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BBC readies global web and TV expansion

US iPlayer in the works

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Just as the BBC is slashing jobs at home, its commercial tentacle is ramping up efforts to squeeze money from its programming and web content abroad.

As well as 30 new channels in overseas territories, BBC Worldwide is planning an advertising-backed version of its on-demand internet service iPlayer, the Guardian reports.

The controversial Kontiki-based Microsoft-only P2P service is currently blocked to non-UK IP addresses because it is paid for by the TV licence.

The cash-strapped corporation has told Worldwide to double the profits it funnels back. BBC bigwigs want it to make £222m annually in five years' time.

The push is behind plans, given the green light by the BBC Trust this month, to serve advertising to international users of its web content. That move alone is predicted to bring in £70m per year.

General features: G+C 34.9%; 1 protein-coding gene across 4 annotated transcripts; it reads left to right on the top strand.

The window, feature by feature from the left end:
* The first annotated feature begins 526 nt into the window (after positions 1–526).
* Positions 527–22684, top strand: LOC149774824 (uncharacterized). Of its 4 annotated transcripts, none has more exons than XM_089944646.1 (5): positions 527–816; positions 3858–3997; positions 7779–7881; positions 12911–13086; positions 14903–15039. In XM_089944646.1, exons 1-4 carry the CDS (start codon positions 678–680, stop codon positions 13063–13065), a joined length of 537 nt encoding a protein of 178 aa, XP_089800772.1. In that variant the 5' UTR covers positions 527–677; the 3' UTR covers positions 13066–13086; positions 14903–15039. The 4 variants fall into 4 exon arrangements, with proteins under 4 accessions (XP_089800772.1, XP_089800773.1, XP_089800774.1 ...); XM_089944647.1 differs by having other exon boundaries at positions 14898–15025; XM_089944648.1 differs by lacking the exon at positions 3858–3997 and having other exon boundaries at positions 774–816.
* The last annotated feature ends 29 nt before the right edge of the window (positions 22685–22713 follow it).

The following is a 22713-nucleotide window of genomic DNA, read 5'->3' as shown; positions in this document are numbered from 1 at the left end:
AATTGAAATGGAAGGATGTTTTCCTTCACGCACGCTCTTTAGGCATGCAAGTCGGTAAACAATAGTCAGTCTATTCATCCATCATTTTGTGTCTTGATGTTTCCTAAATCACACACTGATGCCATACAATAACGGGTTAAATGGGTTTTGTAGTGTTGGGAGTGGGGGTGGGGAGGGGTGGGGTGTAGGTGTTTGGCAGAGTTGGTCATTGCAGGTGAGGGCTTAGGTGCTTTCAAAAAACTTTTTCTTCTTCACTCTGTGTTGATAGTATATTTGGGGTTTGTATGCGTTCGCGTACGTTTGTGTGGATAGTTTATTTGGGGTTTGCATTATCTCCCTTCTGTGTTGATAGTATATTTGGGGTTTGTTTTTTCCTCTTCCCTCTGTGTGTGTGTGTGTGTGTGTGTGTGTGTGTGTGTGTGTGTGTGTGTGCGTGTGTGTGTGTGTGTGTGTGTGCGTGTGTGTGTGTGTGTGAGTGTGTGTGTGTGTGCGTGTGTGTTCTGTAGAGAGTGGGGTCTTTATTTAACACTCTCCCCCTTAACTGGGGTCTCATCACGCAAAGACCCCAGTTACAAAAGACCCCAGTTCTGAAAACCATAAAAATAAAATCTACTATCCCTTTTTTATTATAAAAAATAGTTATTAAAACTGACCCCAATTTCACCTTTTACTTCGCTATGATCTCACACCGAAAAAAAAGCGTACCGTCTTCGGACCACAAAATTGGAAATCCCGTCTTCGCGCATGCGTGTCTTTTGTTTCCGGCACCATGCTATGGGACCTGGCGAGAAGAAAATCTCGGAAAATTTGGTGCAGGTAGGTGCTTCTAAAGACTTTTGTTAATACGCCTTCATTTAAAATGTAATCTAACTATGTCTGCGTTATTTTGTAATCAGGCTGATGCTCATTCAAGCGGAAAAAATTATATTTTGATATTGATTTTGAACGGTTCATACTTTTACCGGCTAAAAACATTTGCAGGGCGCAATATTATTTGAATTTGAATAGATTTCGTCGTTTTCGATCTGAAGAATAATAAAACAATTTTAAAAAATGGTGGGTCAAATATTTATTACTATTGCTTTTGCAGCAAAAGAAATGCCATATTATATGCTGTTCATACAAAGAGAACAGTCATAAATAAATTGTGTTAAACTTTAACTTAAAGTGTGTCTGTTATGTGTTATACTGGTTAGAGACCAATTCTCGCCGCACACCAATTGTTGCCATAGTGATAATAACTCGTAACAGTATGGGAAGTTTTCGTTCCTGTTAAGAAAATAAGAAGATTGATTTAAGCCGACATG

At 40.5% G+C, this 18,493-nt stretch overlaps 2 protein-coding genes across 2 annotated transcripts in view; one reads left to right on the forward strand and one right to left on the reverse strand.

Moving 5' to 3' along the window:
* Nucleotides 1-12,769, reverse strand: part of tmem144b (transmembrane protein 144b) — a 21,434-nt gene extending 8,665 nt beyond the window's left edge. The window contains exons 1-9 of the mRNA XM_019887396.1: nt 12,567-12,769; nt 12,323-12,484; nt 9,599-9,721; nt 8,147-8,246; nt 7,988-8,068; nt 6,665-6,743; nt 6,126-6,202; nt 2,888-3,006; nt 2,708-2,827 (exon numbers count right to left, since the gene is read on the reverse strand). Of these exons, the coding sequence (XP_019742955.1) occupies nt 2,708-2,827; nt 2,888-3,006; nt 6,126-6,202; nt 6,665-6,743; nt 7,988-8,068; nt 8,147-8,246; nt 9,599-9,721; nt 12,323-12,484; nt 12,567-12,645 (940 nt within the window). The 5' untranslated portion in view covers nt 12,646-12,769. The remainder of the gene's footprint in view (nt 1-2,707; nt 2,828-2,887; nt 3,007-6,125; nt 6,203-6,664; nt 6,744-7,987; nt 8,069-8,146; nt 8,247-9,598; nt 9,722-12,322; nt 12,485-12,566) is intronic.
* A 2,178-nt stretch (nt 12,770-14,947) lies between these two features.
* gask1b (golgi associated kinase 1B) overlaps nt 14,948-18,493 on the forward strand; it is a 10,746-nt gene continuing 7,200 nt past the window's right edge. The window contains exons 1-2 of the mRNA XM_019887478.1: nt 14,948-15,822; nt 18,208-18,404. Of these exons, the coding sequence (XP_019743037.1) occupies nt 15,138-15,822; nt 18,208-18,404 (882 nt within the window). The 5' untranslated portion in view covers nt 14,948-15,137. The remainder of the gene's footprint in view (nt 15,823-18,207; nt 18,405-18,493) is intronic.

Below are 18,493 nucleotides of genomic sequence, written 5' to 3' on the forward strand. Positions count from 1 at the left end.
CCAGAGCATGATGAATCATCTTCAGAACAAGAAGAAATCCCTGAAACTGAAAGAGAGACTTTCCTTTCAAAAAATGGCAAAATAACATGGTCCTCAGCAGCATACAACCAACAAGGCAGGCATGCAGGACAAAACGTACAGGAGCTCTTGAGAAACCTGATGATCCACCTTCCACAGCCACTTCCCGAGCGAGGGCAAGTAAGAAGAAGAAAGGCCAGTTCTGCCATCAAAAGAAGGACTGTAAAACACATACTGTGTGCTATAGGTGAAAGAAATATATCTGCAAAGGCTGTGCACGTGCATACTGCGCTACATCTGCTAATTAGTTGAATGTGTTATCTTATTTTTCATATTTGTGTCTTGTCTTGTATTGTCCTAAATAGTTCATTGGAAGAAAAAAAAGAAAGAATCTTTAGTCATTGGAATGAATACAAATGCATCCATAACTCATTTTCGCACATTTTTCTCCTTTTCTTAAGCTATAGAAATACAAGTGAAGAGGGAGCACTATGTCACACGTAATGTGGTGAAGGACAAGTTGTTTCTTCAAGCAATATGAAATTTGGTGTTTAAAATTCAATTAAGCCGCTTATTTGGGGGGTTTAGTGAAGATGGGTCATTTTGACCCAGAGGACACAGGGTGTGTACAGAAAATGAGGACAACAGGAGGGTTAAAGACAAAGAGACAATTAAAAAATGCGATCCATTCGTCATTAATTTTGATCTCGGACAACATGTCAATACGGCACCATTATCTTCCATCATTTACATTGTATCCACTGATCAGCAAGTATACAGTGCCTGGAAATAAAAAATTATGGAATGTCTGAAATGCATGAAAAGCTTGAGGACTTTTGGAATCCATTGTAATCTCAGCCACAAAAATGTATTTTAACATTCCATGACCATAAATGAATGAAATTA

Online efforts will be expanded to include 15 "passion-based" portals themed on popular and advertiser-friendly shows such as Top Gear.

The new TV channels will aim to build on the popularity of BBC America with a high definition version. Other new entertainment, factual, lifestyle, and children's channels are in the works for the US. Europe is being targeted too, beginning with Poland in December.

"We are taking on the big American channel providers and there isn't another UK competitor who can," said Worldwide's channels boss Darren Childs.

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